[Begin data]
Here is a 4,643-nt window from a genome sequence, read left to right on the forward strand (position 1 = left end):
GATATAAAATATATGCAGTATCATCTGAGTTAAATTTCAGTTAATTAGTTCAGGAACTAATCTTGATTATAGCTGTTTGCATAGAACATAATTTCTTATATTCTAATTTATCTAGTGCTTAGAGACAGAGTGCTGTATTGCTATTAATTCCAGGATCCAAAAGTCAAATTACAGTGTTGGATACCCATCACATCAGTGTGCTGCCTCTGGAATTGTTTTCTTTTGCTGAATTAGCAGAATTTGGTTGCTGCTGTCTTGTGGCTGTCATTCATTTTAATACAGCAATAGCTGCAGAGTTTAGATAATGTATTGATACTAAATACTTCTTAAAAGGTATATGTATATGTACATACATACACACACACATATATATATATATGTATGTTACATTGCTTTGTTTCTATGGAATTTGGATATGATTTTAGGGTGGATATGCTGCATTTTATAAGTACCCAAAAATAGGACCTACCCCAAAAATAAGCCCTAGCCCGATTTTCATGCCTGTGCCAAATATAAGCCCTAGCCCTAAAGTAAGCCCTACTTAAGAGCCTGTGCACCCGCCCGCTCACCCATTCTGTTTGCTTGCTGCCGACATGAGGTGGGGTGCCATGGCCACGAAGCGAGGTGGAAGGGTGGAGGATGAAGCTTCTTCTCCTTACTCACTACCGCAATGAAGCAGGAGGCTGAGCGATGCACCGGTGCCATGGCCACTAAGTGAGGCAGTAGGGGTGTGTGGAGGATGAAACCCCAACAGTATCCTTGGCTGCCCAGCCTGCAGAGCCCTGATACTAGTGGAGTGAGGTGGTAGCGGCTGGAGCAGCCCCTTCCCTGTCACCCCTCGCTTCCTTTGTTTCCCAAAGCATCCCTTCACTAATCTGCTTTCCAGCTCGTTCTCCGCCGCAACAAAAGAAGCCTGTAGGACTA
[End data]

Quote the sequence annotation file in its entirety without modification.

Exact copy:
Here is a 4,643-nt window from a genome sequence, read left to right on the forward strand (position 1 = left end):
GATATAAAATATATGCAGTATCATCTGAGTTAAATTTCAGTTAATTAGTTCAGGAACTAATCTTGATTATAGCTGTTTGCATAGAACATAATTTCTTATATTCTAATTTATCTAGTGCTTAGAGACAGAGTGCTGTATTGCTATTAATTCCAGGATCCAAAAGTCAAATTACAGTGTTGGATACCCATCACATCAGTGTGCTGCCTCTGGAATTGTTTTCTTTTGCTGAATTAGCAGAATTTGGTTGCTGCTGTCTTGTGGCTGTCATTCATTTTAATACAGCAATAGCTGCAGAGTTTAGATAATGTATTGATACTAAATACTTCTTAAAAGGTATATGTATATGTACATACATACACACACACATATATATATATATGTATGTTACATTGCTTTGTTTCTATGGAATTTGGATATGATTTTAGGGTGGATATGCTGCATTTTATAAGTACCCAAAAATAGGACCTACCCCAAAAATAAGCCCTAGCCCGATTTTCATGCCTGTGCCAAATATAAGCCCTAGCCCTAAAGTAAGCCCTACTTAAGAGCCTGTGCACCCGCCCGCTCACCCATTCTGTTTGCTTGCTGCCGACATGAGGTGGGGTGCCATGGCCACGAAGCGAGGTGGAAGGGTGGAGGATGAAGCTTCTTCTCCTTACTCACTACCGCAATGAAGCAGGAGGCTGAGCGATGCACCGGTGCCATGGCCACTAAGTGAGGCAGTAGGGGTGTGTGGAGGATGAAACCCCAACAGTATCCTTGGCTGCCCAGCCTGCAGAGCCCTGATACTAGTGGAGTGAGGTGGTAGCGGCTGGAGCAGCCCCTTCCCTGTCACCCCTCGCTTCCTTTGTTTCCCAAAGCATCCCTTCACTAATCTGCTTTCCAGCTCGTTCTCCGCCGCAACAAAAGAAGCCTGTAGGACTA